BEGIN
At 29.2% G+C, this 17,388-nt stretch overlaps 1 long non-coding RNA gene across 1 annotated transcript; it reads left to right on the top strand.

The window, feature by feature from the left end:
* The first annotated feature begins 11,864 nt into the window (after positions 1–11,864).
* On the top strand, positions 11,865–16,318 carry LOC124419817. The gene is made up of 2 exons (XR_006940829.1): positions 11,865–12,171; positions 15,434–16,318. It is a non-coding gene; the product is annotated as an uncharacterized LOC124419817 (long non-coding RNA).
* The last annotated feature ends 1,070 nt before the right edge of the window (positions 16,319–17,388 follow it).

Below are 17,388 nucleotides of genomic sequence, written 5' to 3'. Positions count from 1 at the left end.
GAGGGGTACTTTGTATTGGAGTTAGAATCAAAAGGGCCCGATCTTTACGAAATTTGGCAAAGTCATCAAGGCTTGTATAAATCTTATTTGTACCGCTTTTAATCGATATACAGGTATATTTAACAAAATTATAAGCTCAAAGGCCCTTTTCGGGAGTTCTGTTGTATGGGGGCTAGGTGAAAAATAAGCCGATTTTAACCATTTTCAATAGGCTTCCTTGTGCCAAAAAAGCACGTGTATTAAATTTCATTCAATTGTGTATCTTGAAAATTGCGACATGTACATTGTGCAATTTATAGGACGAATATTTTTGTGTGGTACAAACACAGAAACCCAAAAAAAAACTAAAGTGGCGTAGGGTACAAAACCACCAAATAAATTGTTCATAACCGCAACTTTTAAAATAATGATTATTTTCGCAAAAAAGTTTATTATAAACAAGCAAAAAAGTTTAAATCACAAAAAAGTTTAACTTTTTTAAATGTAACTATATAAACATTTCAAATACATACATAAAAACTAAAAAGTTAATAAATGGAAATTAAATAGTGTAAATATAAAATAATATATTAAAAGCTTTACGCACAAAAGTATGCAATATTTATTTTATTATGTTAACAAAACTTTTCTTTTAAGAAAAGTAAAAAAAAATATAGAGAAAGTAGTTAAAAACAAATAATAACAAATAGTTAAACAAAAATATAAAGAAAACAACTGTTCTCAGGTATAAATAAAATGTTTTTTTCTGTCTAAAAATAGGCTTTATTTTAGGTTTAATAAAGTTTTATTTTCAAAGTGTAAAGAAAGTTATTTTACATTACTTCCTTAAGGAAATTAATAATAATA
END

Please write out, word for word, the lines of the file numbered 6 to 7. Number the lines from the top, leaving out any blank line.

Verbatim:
Below are 17,388 nucleotides of genomic sequence, written 5' to 3'. Positions count from 1 at the left end.
GAGGGGTACTTTGTATTGGAGTTAGAATCAAAAGGGCCCGATCTTTACGAAATTTGGCAAAGTCATCAAGGCTTGTATAAATCTTATTTGTACCGCTTTTAATCGATATACAGGTATATTTAACAAAATTATAAGCTCAAAGGCCCTTTTCGGGAGTTCTGTTGTATGGGGGCTAGGTGAAAAATAAGCCGATTTTAACCATTTTCAATAGGCTTCCTTGTGCCAAAAAAGCACGTGTATTAAATTTCATTCAATTGTGTATCTTGAAAATTGCGACATGTACATTGTGCAATTTATAGGACGAATATTTTTGTGTGGTACAAACACAGAAACCCAAAAAAAAACTAAAGTGGCGTAGGGTACAAAACCACCAAATAAATTGTTCATAACCGCAACTTTTAAAATAATGATTATTTTCGCAAAAAAGTTTATTATAAACAAGCAAAAAAGTTTAAATCACAAAAAAGTTTAACTTTTTTAAATGTAACTATATAAACATTTCAAATACATACATAAAAACTAAAAAGTTAATAAATGGAAATTAAATAGTGTAAATATAAAATAATATATTAAAAGCTTTACGCACAAAAGTATGCAATATTTATTTTATTATGTTAACAAAACTTTTCTTTTAAGAAAAGTAAAAAAAAATATAGAGAAAGTAGTTAAAAACAAATAATAACAAATAGTTAAACAAAAATATAAAGAAAACAACTGTTCTCAGGTATAAATAAAATGTTTTTTTCTGTCTAAAAATAGGCTTTATTTTAGGTTTAATAAAGTTTTATTTTCAAAGTGTAAAGAAAGTTATTTTACATTACTTCCTTAAGGAAATTAATAATAATA